Nuclear talks with Iran ‘cannot go on indefinitely,’ says Blinken

Nuclear talks with Iran ‘cannot go on indefinitely,’ says Blinken
The US is indirectly involved in Iran’s talks with world powers to revive a nuclear deal. (AP)
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Updated 30 July 2021

Nuclear talks with Iran ‘cannot go on indefinitely,’ says Blinken

Nuclear talks with Iran ‘cannot go on indefinitely,’ says Blinken
  • US Secretary of State Antony Blinken: “The ball remains in Iran’s court.”

KUWAIT CITY: US Secretary of State Antony Blinken said on Thursday that nuclear talks with Iran “cannot go on indefinitely” but that Washington was “fully prepared” to continue negotiations.
The US is indirectly involved in Iran’s talks with world powers to revive a nuclear deal that gave Iran some relief from international sanctions in exchange for limits on its nuclear program.
The deal was torpedoed in 2018 by then US President Donald Trump, who unilaterally withdrew from the agreement and imposed punishing sanctions.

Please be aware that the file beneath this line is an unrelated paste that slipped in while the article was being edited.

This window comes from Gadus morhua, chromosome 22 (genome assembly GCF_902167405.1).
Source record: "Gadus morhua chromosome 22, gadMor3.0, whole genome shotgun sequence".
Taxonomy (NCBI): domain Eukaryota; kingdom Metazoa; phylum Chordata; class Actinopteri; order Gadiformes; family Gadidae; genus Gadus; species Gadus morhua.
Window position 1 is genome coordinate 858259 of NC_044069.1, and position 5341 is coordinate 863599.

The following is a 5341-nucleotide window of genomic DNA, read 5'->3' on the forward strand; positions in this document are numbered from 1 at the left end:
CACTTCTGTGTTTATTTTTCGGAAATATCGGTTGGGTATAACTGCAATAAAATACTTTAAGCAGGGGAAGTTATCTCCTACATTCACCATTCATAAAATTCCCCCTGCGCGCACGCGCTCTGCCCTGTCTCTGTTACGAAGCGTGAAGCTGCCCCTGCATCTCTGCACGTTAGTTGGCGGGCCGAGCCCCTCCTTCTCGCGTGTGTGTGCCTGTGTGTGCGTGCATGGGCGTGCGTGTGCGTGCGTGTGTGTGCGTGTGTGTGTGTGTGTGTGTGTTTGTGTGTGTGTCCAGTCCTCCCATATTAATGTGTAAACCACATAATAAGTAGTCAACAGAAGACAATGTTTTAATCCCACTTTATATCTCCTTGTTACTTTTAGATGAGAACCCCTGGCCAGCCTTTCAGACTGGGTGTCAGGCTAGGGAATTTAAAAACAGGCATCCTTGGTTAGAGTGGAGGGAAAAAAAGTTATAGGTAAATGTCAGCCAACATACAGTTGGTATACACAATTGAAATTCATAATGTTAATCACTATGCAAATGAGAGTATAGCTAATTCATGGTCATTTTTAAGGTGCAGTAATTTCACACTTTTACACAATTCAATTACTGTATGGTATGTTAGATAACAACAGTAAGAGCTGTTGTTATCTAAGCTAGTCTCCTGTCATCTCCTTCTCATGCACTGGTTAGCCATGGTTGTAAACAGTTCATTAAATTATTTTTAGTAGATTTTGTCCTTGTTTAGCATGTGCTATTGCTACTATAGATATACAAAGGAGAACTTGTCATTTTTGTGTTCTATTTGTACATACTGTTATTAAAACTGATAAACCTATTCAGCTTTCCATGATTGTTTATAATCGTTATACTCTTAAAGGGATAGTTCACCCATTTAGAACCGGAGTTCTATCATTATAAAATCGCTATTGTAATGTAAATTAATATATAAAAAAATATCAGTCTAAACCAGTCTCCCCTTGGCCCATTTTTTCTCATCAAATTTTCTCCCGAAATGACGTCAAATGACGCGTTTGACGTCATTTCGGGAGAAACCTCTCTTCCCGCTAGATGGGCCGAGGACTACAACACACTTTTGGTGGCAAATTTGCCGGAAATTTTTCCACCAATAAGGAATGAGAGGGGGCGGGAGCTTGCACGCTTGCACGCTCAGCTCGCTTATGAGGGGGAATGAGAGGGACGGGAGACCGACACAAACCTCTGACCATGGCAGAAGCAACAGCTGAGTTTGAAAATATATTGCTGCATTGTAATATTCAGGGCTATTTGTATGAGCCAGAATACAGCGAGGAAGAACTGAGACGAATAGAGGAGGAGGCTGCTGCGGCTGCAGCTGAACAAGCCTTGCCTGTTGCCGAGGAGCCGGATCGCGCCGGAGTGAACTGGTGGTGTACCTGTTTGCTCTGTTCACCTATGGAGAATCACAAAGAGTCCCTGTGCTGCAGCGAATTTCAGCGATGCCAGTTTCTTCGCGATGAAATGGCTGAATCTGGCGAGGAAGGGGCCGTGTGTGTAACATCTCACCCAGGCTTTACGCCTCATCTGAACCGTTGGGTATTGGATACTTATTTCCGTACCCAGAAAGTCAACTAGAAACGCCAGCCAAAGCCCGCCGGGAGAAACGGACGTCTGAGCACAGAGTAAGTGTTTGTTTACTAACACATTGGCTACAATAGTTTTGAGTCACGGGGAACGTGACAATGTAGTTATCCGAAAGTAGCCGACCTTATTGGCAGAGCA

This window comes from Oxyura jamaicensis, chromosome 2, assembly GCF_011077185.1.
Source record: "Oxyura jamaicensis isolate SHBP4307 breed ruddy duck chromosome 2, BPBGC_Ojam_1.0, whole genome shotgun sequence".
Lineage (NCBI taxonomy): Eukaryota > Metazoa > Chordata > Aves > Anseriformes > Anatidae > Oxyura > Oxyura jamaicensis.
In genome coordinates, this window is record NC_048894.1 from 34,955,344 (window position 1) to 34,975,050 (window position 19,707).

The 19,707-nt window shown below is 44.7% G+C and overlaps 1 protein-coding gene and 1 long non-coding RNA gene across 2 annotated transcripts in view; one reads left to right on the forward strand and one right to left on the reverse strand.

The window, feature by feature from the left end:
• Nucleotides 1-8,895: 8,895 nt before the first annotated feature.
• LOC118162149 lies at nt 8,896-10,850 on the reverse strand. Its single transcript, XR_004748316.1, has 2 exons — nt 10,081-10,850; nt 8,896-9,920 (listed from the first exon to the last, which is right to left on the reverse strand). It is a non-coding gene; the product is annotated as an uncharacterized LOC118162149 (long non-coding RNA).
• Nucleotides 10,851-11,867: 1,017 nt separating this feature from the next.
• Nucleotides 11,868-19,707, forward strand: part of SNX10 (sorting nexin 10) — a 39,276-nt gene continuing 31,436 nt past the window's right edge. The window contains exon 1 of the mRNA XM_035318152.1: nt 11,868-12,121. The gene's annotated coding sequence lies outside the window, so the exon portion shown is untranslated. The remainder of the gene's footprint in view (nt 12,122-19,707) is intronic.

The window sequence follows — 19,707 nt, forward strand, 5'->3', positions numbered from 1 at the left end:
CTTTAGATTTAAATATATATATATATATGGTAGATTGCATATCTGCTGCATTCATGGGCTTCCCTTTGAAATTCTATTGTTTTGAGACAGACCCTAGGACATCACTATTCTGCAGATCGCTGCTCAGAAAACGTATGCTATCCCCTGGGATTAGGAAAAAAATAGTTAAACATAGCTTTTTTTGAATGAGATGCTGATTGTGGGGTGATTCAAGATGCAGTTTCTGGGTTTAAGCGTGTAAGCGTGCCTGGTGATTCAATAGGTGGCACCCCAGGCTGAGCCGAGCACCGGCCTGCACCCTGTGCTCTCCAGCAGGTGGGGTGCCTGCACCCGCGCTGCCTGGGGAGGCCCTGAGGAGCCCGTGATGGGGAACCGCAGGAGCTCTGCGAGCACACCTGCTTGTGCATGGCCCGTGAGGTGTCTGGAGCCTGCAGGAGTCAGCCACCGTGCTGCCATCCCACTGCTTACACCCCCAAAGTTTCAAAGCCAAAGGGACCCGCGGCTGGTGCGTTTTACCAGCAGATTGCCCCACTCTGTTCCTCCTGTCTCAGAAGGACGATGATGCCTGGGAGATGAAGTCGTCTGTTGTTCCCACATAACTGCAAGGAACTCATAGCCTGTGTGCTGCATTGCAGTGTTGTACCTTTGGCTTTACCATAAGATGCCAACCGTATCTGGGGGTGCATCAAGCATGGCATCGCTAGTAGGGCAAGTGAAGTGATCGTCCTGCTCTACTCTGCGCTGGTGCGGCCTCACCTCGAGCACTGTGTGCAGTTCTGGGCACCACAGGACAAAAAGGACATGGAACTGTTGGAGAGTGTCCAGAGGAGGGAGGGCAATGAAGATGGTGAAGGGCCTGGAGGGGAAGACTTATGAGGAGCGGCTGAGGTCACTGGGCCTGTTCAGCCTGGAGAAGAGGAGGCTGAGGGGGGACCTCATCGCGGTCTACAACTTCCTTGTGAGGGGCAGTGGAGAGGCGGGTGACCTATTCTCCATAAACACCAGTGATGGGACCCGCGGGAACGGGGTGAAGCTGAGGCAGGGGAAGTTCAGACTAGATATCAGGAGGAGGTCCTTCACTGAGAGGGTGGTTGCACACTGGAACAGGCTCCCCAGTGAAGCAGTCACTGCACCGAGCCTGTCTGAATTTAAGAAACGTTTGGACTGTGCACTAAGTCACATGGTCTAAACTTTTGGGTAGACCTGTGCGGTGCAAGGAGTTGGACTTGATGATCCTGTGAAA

“We’re committed to diplomacy, but this process cannot go on indefinitely ... we look to see what Iran is ready to do or not ready to do and remain fully prepared to return to Vienna to continue negotiations,” Blinken said during a visit to Kuwait on Thursday. “The ball remains in Iran’s court.”
Iranian President Hassan Rouhani’s government has been holding talks with major powers in Vienna since April on bringing Washington back into the agreement.
But a deal now seems unlikely until after he hands over to President-elect Ebrahim Raisi early next month. Raisi is an ultraconservative but has expressed support for the nuclear talks, arguing Iran needs an end to US sanctions.

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Iran’s ultraconservative camp, which deeply distrusts the US, has repeatedly criticized Rouhani over the 2015 deal.